What are Policies?¶
Policies allow administrators to impose restrictions and set default values for Researcher Workloads. For example:
- Restrict researchers from requesting more than 2 GPUs, or less than 1GB of memory for an interactive workload.
- Set the default memory of each training job to 1GB, or mount a default volume to be used by any submitted Workload.
Policies are stored as Kubernetes custom resources.
Policies are specific to Workload type as such there are several kinds of Policies:
|Workload Type||Kubernetes Workload Name||Kubernetes Policy Name|
|Interactive|| || |
|Training|| || |
|Distributed Training|| || |
|Inference|| || |
A Policy can be created per Run:ai Project (Kubernetes namespace). Additionally, a Policy resource can be created in the
runai namespace. This special Policy will take effect when there is no project-specific Policy for the relevant workload kind.
When researchers create a new interactive workload or workspace, they see list of available node pools and their priority. Priority is set by dragging and dropping the node pools in the desired order of priority. When the node pool priority list is locked by an administrator policy, the node pool list isn't editable by the Researcher even if the workspace is created from a template or copied from another workspace.
Creating a Policy¶
Creating your First Policy¶
To create a sample
InteractivePolicy, prepare a file (e.g.
policy.yaml) containing the following YAML:
- Set the Project namespace here.
- GPU values are quoted as they can contain non-integer values.
The policy places a default and limit on the available values for GPU allocation. To apply this policy, run:
When you do not want the user to be able to change a value, you can force the corresponding user interface control to become read-only by using the
canEdit key. For example,
- Set the Project namespace here.
- The field is required.
- The field will be shown as read-only in the user interface.
- The field value is true.
The example above illustrated rules for parameters of "primitive" types, such as GPU allocation, CPU memory, working directory, etc. These parameters contain a single value.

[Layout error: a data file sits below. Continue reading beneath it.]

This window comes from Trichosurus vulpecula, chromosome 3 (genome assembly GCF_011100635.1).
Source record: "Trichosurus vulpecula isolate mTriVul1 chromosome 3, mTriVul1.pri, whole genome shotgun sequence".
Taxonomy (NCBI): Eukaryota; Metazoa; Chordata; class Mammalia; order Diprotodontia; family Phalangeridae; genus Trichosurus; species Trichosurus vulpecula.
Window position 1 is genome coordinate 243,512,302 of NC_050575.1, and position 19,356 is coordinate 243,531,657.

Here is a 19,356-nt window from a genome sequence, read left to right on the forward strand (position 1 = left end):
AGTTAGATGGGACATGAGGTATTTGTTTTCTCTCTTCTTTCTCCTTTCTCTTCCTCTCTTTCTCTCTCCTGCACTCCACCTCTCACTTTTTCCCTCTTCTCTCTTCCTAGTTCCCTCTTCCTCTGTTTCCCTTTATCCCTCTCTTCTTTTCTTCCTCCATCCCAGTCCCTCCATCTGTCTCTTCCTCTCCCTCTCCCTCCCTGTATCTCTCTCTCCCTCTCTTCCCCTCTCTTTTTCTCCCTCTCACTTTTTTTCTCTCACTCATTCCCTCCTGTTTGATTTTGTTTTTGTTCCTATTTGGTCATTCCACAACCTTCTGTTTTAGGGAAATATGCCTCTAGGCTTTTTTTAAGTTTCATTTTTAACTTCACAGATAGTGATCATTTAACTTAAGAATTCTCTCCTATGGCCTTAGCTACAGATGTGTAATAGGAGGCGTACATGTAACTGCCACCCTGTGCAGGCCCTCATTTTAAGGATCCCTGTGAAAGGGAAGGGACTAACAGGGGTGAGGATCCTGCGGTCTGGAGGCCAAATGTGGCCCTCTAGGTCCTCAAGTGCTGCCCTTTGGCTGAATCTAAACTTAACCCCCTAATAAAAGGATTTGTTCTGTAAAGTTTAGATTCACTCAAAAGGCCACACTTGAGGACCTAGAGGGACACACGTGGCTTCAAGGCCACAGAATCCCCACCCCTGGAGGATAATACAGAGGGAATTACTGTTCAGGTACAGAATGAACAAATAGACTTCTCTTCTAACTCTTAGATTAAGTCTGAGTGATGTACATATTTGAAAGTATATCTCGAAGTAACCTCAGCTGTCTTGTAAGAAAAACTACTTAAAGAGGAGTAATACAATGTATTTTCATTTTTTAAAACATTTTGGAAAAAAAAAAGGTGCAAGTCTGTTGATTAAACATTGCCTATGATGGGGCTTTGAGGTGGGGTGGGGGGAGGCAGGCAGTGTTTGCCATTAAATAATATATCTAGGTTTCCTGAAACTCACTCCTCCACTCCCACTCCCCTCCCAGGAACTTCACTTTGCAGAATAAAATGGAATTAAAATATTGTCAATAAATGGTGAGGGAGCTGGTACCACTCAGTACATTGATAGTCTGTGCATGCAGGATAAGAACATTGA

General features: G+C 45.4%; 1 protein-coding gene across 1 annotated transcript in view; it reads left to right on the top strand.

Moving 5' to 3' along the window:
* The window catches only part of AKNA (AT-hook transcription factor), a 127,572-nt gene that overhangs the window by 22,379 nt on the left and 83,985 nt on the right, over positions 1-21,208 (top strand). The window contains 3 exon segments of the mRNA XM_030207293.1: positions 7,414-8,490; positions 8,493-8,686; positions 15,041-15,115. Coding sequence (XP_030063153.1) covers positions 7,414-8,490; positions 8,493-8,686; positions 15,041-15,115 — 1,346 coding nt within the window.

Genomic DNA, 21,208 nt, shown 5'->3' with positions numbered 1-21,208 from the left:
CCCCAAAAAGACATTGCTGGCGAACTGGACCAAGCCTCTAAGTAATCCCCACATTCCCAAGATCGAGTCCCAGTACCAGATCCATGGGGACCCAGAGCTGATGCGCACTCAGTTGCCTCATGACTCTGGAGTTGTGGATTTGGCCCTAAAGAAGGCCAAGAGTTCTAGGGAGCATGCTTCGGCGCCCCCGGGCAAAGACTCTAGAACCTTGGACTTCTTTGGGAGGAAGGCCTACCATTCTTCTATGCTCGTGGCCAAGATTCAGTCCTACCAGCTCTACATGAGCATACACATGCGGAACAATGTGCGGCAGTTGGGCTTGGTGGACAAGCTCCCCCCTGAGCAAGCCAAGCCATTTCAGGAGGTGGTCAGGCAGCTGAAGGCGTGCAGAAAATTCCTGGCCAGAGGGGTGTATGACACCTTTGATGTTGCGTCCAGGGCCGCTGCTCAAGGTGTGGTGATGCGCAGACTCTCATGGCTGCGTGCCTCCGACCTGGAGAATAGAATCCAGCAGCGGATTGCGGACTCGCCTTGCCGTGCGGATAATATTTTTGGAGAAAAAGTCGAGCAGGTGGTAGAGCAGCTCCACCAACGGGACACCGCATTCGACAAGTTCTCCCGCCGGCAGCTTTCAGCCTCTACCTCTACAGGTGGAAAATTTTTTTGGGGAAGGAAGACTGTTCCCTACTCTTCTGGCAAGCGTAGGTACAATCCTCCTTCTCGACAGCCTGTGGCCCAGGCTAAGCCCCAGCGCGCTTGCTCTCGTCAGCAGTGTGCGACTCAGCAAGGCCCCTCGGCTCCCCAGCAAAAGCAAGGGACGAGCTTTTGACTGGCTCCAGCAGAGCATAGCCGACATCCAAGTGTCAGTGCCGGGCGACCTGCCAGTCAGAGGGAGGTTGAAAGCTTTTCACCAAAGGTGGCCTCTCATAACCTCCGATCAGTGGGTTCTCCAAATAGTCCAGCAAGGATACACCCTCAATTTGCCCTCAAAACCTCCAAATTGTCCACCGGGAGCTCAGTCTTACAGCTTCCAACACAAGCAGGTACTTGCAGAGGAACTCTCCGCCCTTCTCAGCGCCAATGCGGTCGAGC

Other workload parameters, such as ports or volumes, are "complex", in the sense that they may contain multiple values: a workload may contain multiple ports and multiple volumes.
The following is an example of a policy containing the value
ports, which is complex: The
ports flag typically contains two values: The
external port that is mapped to an internal
container port. One can have multiple port tuples defined for a single Workload:
apiVersion: run.ai/v2alpha1 kind: InteractivePolicy metadata: name: interactive-policy namespace: runai spec: ports: rules: canAdd: true itemRules: container: min: 30000 max: 32767 external: max: 32767 items: admin-port-a: rules: canRemove: false canEdit: false value: container: 30100 external: 8080 admin-port-b: value: container: 30101 external: 8081
A policy for a complex field is composed of three parts:
- Rules: Rules apply to the
portsparameter as a whole. In this example, the administrator specifies
truevalue, indicating that a researcher submitting an interactive job can add additional ports to the ports listed by the policy (true is the default for
canAdd, so it actually could have been omitted from the policy above). When
canAddis set to
false, the researcher will not be able to add any additional port except those already specified by the policy.
- itemRules: itemRules impose restrictions on the data members of each item, in this case -
external. In the above example, the administrator has limited the value of
containerto 30000-32767, and the value of
externalto a maximum of 32767.
- Items: Specifies a list of default ports. Each port is an item in the ports list and given a label (e.g.
admin-port-b). The administrator can also specify whether a researcher can change/delete ports from the submitted workload. In the above example,